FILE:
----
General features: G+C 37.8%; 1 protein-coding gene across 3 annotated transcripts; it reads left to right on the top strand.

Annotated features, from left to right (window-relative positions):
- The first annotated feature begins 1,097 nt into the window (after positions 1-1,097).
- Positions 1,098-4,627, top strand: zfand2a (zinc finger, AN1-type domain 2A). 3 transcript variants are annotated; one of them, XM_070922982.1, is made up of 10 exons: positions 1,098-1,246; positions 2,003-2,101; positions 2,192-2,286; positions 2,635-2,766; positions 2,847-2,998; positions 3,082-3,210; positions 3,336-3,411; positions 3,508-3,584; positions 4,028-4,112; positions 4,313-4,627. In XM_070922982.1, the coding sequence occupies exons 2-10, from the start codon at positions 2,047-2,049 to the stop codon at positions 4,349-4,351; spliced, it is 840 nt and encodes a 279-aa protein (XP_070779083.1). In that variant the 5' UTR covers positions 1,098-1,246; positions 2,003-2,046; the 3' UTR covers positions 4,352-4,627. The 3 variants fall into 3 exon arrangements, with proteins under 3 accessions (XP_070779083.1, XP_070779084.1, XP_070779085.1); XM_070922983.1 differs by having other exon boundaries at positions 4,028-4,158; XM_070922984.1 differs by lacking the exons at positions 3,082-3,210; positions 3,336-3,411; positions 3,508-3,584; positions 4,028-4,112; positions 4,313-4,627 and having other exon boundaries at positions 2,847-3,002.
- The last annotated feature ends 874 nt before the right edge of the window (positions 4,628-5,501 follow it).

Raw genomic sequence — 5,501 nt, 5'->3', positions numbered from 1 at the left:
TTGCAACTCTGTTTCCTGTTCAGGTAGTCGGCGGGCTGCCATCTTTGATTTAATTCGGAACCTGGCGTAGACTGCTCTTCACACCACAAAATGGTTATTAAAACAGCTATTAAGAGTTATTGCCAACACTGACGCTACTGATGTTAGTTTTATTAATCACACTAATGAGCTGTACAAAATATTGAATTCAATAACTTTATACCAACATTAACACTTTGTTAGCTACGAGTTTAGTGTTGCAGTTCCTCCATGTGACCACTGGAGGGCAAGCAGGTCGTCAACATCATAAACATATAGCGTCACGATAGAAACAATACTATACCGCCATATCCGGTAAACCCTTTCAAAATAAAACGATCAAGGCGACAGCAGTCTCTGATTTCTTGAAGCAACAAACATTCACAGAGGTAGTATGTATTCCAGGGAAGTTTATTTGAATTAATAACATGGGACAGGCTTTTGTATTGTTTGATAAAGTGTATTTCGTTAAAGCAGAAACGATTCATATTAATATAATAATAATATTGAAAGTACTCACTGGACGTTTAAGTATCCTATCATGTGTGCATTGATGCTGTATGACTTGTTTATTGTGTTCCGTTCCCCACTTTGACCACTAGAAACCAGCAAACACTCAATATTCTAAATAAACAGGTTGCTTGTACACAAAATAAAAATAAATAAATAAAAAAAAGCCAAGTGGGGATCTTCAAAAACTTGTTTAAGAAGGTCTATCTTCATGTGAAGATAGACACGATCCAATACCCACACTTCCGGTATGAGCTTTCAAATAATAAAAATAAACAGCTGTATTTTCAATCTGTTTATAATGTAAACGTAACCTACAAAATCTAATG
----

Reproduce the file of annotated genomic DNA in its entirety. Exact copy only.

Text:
General features: G+C 37.8%; 1 protein-coding gene across 3 annotated transcripts; it reads left to right on the top strand.

Annotated features, from left to right (window-relative positions):
- The first annotated feature begins 1,097 nt into the window (after positions 1-1,097).
- Positions 1,098-4,627, top strand: zfand2a (zinc finger, AN1-type domain 2A). 3 transcript variants are annotated; one of them, XM_070922982.1, is made up of 10 exons: positions 1,098-1,246; positions 2,003-2,101; positions 2,192-2,286; positions 2,635-2,766; positions 2,847-2,998; positions 3,082-3,210; positions 3,336-3,411; positions 3,508-3,584; positions 4,028-4,112; positions 4,313-4,627. In XM_070922982.1, the coding sequence occupies exons 2-10, from the start codon at positions 2,047-2,049 to the stop codon at positions 4,349-4,351; spliced, it is 840 nt and encodes a 279-aa protein (XP_070779083.1). In that variant the 5' UTR covers positions 1,098-1,246; positions 2,003-2,046; the 3' UTR covers positions 4,352-4,627. The 3 variants fall into 3 exon arrangements, with proteins under 3 accessions (XP_070779083.1, XP_070779084.1, XP_070779085.1); XM_070922983.1 differs by having other exon boundaries at positions 4,028-4,158; XM_070922984.1 differs by lacking the exons at positions 3,082-3,210; positions 3,336-3,411; positions 3,508-3,584; positions 4,028-4,112; positions 4,313-4,627 and having other exon boundaries at positions 2,847-3,002.
- The last annotated feature ends 874 nt before the right edge of the window (positions 4,628-5,501 follow it).

Raw genomic sequence — 5,501 nt, 5'->3', positions numbered from 1 at the left:
TTGCAACTCTGTTTCCTGTTCAGGTAGTCGGCGGGCTGCCATCTTTGATTTAATTCGGAACCTGGCGTAGACTGCTCTTCACACCACAAAATGGTTATTAAAACAGCTATTAAGAGTTATTGCCAACACTGACGCTACTGATGTTAGTTTTATTAATCACACTAATGAGCTGTACAAAATATTGAATTCAATAACTTTATACCAACATTAACACTTTGTTAGCTACGAGTTTAGTGTTGCAGTTCCTCCATGTGACCACTGGAGGGCAAGCAGGTCGTCAACATCATAAACATATAGCGTCACGATAGAAACAATACTATACCGCCATATCCGGTAAACCCTTTCAAAATAAAACGATCAAGGCGACAGCAGTCTCTGATTTCTTGAAGCAACAAACATTCACAGAGGTAGTATGTATTCCAGGGAAGTTTATTTGAATTAATAACATGGGACAGGCTTTTGTATTGTTTGATAAAGTGTATTTCGTTAAAGCAGAAACGATTCATATTAATATAATAATAATATTGAAAGTACTCACTGGACGTTTAAGTATCCTATCATGTGTGCATTGATGCTGTATGACTTGTTTATTGTGTTCCGTTCCCCACTTTGACCACTAGAAACCAGCAAACACTCAATATTCTAAATAAACAGGTTGCTTGTACACAAAATAAAAATAAATAAATAAAAAAAAGCCAAGTGGGGATCTTCAAAAACTTGTTTAAGAAGGTCTATCTTCATGTGAAGATAGACACGATCCAATACCCACACTTCCGGTATGAGCTTTCAAATAATAAAAATAAACAGCTGTATTTTCAATCTGTTTATAATGTAAACGTAACCTACAAAATCTAATG